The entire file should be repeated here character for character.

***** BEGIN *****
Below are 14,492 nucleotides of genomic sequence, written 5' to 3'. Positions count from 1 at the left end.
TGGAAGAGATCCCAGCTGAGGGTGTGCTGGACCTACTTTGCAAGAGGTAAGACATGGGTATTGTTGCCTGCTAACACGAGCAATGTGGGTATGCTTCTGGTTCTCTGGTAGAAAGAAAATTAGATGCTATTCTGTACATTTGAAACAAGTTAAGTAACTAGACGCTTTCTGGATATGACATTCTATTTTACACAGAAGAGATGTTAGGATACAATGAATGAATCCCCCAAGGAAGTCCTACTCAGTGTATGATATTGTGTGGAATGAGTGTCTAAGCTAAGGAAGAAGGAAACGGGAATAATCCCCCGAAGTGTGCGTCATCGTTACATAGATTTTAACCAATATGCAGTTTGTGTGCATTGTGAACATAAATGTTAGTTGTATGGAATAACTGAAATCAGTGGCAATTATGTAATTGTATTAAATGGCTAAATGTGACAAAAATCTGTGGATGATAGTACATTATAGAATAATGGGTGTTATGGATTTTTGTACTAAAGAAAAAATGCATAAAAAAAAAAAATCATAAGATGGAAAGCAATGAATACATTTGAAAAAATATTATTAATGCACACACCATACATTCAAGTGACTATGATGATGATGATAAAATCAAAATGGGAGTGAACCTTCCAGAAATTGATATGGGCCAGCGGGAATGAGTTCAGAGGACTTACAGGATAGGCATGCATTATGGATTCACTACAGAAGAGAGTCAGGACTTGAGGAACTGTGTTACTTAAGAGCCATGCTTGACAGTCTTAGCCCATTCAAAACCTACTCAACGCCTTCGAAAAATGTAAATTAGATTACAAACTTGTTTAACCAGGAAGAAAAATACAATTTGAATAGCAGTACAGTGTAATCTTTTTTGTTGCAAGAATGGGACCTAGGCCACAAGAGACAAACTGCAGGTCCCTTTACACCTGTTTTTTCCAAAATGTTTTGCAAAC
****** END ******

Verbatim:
Below are 14,492 nucleotides of genomic sequence, written 5' to 3'. Positions count from 1 at the left end.
TGGAAGAGATCCCAGCTGAGGGTGTGCTGGACCTACTTTGCAAGAGGTAAGACATGGGTATTGTTGCCTGCTAACACGAGCAATGTGGGTATGCTTCTGGTTCTCTGGTAGAAAGAAAATTAGATGCTATTCTGTACATTTGAAACAAGTTAAGTAACTAGACGCTTTCTGGATATGACATTCTATTTTACACAGAAGAGATGTTAGGATACAATGAATGAATCCCCCAAGGAAGTCCTACTCAGTGTATGATATTGTGTGGAATGAGTGTCTAAGCTAAGGAAGAAGGAAACGGGAATAATCCCCCGAAGTGTGCGTCATCGTTACATAGATTTTAACCAATATGCAGTTTGTGTGCATTGTGAACATAAATGTTAGTTGTATGGAATAACTGAAATCAGTGGCAATTATGTAATTGTATTAAATGGCTAAATGTGACAAAAATCTGTGGATGATAGTACATTATAGAATAATGGGTGTTATGGATTTTTGTACTAAAGAAAAAATGCATAAAAAAAAAAAATCATAAGATGGAAAGCAATGAATACATTTGAAAAAATATTATTAATGCACACACCATACATTCAAGTGACTATGATGATGATGATAAAATCAAAATGGGAGTGAACCTTCCAGAAATTGATATGGGCCAGCGGGAATGAGTTCAGAGGACTTACAGGATAGGCATGCATTATGGATTCACTACAGAAGAGAGTCAGGACTTGAGGAACTGTGTTACTTAAGAGCCATGCTTGACAGTCTTAGCCCATTCAAAACCTACTCAACGCCTTCGAAAAATGTAAATTAGATTACAAACTTGTTTAACCAGGAAGAAAAATACAATTTGAATAGCAGTACAGTGTAATCTTTTTTGTTGCAAGAATGGGACCTAGGCCACAAGAGACAAACTGCAGGTCCCTTTACACCTGTTTTTTCCAAAATGTTTTGCAAAC